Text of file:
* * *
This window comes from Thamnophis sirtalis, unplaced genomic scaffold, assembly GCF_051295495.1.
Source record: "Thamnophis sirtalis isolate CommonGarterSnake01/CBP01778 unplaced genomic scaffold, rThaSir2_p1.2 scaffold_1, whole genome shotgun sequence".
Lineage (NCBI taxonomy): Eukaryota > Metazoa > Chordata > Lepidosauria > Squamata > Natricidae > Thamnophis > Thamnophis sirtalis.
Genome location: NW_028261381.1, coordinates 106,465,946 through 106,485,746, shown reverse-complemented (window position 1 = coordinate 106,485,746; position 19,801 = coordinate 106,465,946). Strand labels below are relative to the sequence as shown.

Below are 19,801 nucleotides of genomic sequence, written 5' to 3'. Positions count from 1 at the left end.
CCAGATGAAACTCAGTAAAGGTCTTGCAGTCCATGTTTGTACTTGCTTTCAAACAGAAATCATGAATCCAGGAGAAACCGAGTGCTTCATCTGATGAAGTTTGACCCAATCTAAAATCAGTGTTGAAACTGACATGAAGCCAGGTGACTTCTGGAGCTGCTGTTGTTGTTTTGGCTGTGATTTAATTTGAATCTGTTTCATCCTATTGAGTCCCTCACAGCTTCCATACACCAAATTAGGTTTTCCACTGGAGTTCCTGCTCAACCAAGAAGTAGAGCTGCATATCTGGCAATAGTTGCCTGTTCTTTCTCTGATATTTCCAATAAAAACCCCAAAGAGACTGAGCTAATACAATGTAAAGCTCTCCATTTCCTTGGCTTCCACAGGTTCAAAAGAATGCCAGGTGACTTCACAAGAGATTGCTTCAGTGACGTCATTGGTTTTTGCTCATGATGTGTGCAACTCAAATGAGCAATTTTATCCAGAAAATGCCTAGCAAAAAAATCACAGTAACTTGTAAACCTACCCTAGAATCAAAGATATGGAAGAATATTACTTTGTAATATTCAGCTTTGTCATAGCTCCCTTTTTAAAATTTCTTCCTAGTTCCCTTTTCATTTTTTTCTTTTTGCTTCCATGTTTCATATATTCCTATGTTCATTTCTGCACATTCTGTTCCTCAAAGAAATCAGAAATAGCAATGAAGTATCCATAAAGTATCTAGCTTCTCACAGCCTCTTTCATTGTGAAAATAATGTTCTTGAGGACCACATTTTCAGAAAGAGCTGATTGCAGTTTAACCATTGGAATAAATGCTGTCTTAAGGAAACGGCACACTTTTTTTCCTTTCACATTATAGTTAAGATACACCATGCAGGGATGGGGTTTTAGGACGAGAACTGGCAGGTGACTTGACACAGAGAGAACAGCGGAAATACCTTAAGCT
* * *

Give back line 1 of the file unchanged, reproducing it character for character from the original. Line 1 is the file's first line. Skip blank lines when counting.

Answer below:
This window comes from Thamnophis sirtalis, unplaced genomic scaffold, assembly GCF_051295495.1.